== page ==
The Public School Employees Retirement System of Pennsylvania (PSERS) announced that a 4.09% gain in investment performance for the fourth quarter of 2009, and 12.06% gain for the year. The system’s private markets performance for the quarter was 7% and -9.62% for the year.
Eleutian Technology LLC, a provider of online English education to students in Asia, has raised $10 million in growth equity funding from Cheyenne Capital Fund. Bob Grady of Cheyenne will take a board seat.
Effective Measure, an Australian developer of online audience measurement solutions, has raised US$4 million in Series A funding from Rho Ventures.
Dukky LLC, a New Orleans-based direct response company that uses social sharing technology, has raised an undisclosed amount of second-round funding led by LongVue Capital. It has raised a total of $3 million to date.
E.ON has picked a consortium of 3i Group and Italian gas supplier Erogasmet as the favorites to buy its Italian gas grid, according to Reuters.
Hellman & Friedman and Silver Lake Partners reportedly are working on a joint bid for a majority stake in Interactive Data (IDC), which is being sold by Pearson PLC. Other possible suitors include Bain Capital, KKR and Permira.
Linsalat! a Capital Partners has acquired Eatem Corp., a Vineland, N.J.-based company that makes bases and concentrates used in soups and other food products. No financial terms were disclosed, except that GE Antares Capital provided a $37 million senior secured credit facility. peHUB first reported on the deal last month.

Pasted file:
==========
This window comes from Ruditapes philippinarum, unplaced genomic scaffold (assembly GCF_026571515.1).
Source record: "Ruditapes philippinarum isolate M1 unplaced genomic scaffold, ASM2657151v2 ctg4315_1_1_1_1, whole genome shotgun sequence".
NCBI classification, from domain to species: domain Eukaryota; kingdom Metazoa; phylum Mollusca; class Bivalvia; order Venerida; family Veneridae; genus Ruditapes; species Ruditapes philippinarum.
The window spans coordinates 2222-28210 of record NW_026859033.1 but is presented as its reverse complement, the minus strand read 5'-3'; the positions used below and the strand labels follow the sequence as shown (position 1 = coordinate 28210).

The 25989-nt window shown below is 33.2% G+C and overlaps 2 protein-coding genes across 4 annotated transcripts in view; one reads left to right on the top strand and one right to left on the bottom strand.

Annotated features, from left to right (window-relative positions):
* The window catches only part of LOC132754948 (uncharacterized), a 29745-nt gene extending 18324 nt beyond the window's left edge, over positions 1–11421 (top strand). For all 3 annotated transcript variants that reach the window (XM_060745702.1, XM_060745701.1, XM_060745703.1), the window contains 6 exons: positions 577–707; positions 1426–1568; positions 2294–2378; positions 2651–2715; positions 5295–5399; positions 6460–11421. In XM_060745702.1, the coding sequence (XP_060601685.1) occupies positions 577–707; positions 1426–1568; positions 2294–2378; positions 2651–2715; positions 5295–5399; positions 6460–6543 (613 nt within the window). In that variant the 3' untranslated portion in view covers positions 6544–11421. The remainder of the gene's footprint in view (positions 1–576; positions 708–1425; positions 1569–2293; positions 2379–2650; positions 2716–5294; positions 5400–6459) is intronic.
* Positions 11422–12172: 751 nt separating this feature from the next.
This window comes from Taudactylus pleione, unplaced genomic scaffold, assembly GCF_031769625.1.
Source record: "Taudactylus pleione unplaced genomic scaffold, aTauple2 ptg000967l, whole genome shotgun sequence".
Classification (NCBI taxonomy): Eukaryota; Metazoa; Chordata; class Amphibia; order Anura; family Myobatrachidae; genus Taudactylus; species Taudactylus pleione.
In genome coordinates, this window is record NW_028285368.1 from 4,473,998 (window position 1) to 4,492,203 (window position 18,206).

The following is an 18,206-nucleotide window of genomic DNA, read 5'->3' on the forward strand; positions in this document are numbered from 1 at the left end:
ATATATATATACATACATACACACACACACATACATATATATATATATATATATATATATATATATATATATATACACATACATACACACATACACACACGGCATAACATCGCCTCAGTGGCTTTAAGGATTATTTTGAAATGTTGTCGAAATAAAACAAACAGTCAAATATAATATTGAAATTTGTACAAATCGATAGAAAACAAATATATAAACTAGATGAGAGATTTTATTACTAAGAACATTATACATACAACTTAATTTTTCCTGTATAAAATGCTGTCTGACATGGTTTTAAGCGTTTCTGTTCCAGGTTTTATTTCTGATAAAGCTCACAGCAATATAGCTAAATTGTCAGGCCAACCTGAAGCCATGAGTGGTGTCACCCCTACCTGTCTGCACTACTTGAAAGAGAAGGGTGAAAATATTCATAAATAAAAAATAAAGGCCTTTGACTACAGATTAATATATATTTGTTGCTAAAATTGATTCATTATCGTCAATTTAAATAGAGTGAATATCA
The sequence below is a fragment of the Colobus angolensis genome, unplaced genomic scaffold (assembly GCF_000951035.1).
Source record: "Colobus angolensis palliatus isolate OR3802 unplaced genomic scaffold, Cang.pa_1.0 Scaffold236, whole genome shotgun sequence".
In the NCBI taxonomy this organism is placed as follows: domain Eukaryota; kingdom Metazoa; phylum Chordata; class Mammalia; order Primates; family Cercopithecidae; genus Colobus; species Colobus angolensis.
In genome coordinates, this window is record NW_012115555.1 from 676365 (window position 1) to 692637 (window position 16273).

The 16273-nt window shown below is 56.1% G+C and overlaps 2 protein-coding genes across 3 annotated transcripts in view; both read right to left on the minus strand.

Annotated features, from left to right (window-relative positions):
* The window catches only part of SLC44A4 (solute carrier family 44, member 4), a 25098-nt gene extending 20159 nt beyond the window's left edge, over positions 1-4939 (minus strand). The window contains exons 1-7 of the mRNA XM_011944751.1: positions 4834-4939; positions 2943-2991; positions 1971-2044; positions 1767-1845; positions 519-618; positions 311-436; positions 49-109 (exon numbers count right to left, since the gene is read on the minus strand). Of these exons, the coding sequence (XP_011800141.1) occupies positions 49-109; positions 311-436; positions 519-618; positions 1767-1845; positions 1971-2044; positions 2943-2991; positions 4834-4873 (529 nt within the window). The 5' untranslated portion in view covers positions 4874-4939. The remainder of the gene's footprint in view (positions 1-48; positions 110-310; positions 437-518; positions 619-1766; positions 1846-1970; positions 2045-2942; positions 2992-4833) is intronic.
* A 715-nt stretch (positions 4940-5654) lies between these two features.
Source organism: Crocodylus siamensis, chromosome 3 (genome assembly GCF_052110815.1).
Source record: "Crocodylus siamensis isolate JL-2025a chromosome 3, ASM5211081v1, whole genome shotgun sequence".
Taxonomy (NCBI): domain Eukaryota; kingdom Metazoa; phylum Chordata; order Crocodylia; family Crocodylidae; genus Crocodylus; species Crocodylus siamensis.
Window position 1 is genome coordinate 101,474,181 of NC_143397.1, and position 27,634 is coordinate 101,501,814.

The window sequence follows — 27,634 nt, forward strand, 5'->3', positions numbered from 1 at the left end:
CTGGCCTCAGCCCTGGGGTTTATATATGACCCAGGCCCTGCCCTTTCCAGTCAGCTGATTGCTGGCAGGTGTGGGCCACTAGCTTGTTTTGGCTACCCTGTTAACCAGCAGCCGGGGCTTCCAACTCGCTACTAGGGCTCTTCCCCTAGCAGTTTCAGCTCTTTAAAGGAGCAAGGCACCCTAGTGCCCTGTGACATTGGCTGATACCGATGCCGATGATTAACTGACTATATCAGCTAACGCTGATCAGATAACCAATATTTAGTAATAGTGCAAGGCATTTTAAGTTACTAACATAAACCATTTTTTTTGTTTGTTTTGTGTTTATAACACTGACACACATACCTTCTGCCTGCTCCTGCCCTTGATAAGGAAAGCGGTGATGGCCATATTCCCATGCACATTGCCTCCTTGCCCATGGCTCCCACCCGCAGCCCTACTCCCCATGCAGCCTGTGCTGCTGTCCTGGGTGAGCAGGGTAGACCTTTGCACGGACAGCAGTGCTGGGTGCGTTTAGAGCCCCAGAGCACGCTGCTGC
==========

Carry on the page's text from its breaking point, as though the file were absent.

OpSec Security Group PLC (AIM:OSG) shareholders have approved Investcorp Technology Partners’ acquisition of a 29.8% ownership position. OpSec makes anti-counterfeiting protection technologies. The deal is worth a total of around £15.8 million.
Medica, a French care homes operator backed by AXA Private Equity and BC Partners, said that an over-allotment option on its IPO pushed proceeds past $400 million.
Anthony, a Sylmar, Calif.-based maker of commercial glass refrigerator and freezer doors, has acquired Trausch Industries, an Audubon, Iowa-based provider of on-site refurbishment of refrigerator and freezer cases. No financial terms were disclosed. Anthony is a portfolio company of Aurora Capital Group, while Trausch owner Edgewater Funds will roll over some of its sale proceeds into a minority stake for the combined business.
Battery Ventures has agreed to sell Nova Analytics Corp., a Woburn, Mass.-based provider of lab and field equipment for electrochemical measurements, to ITT Corp. (NYSE: ITT). No financial terms were disclosed, except that Nova has annual revenue in excess of $160 million. Battery acquired Nova Analytics in 2003, and has since helped the company make nine acquisitions.
Firms & Fund
HgCapital Trust PLC (LSE: HGT) plans to raise between £30 million and £50 million next month, via an issuance of new shares. The firm has a current market cap of £210 million.
Michael Smith has stepped down as the University of Florida’s first chief investment officer, in order to join Global Endowment Management as a partner. He had originally come to Florida in 2004 from Duke Investment Management Co. (DUMAC), and helped to launch the University of Florida Investment Corp. (UFICO). Smith will focus of overall strategy and hedge funds at GEM, whose private equity practice is managed by fellow DUMAC alum Hugh Wrigley. Smith’s last day at UFICO is March 31. www.ufico.ufl.edu
BoA Merrill Lynch has named London-based Paul Donofrio as head of global corporate banking. He succeeds Cathy Bessant, who has taken a global tech and operations role.
Grotech Ventures has promoted Lawson DeVries to principal. He joined the firm in 2005 as a principal and was named a vice president three years later.